Rouhani and Attacks on the Iranian Left: O Brother Where Art Thou?

“I believe we have committed heinous and horrific crimes. We were involved with espionage, treason, and disobedience. Our crimes are too grave, so much so that the Islamic Republic of Iran should mete out the severest and heaviest punishment upon us who are responsible for all these transgressions.” This quote is taken from the televised confession of Dr. Noureddin Kianouri in 1981. Kianouri was the General Secretary of the Toudeh party, Iran’s communist party, from 1979 to 1984. While he appeared ragged, fragile, devastated, and impatient, and could hardly compose complete sentences in Farsi, clearly due to tough and cruel torture, he was displayed on national television in order to tarnish his record and the image of the Toudeh party at large. The once prominent politician was shattered by this forced interview in which he, next to other leaders of Toudeh, was forced into reciting and restating whatever their interrogators and torturers put in front of them.

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After the Deal: Resistance in Iran

“What appears to be a new Iran”: the ABC News host takes us inside Iran with these words, while the ABC News reporter in Iran is ready to match him with the following: “We needed a permit, but once we got it, the city opens up to all kinds of surprises.”[1] Meanwhile, the reporter spills the end of her report reassuring us that changes are on their way but not overnight, and a new Iran is embracing pop music, iPhones, Steven Jobs, and most importantly, nose jobs so that Iranians can look more Western. This overtly Orientalist narrative presents Iran as a new and young country, in contrast to an ancient, old, mystic, and mysterious Iran that has captured and mesmerized the Western unconscious for centuries. The reporter finishes her report by conditioning these changes on the nuclear deal that will facilitate all these sweeping shifts and alterations.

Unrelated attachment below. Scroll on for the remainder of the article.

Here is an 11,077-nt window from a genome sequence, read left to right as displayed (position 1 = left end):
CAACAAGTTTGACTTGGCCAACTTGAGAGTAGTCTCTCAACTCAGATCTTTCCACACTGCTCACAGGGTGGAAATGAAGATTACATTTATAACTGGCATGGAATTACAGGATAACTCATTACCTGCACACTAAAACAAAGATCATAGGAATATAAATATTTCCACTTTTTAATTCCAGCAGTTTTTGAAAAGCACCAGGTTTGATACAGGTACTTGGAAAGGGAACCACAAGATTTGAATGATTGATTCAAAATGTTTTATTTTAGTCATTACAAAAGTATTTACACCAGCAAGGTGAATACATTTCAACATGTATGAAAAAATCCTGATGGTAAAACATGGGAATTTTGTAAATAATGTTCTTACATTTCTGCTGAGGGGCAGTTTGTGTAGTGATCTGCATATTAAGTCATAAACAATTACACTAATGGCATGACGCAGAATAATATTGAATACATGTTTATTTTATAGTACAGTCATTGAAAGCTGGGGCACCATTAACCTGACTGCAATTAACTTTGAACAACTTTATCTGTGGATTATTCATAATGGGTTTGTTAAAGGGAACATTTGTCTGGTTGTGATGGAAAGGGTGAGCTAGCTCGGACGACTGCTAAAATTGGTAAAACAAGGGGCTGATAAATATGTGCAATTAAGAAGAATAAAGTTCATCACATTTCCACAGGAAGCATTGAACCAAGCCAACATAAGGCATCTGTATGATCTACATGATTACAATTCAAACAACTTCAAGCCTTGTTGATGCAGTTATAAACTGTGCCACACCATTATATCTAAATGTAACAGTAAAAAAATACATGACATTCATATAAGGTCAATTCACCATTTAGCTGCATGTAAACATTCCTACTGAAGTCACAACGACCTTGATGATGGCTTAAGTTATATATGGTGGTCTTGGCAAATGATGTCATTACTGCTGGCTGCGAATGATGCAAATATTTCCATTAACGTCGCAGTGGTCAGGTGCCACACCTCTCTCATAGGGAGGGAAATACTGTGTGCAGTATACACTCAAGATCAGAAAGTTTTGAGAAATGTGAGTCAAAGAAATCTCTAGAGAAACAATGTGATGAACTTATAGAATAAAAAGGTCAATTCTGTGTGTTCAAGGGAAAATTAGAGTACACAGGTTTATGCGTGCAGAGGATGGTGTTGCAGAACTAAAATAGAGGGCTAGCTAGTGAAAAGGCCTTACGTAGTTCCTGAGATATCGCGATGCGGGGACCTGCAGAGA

Not everybody shares this Orientalist narrative, but the promising economic market in the near future of Iran is what focuses many analysts’ ample attention. Richard Javad Heidarian, a specialist in geopolitical and political affairs, unveils another aspect of this ubiquitous hope: “And similar to the case of China, an Iran–West rapprochement holds the promise of unlocking one of the world’s most promising markets, with broad implications for the global economy.” Regardless of all these cost-benefit driven analyses, the deal generated two opposing queues of political observations, rotating around a simple “yes” or” no” response to the deal. John Bell, the director of the Middle East program at the Toledo International Peace Centre in Madrid, provides us with a snapshot of all the debates over the deal: “The debate over the Iran nuclear agreement has been vibrant and will continue all the way up to the American Congressional vote. Progressives have lined up with the deal, as has most of the world. However, there are many voices in the U.S., Israel, and the region lined up against it.”

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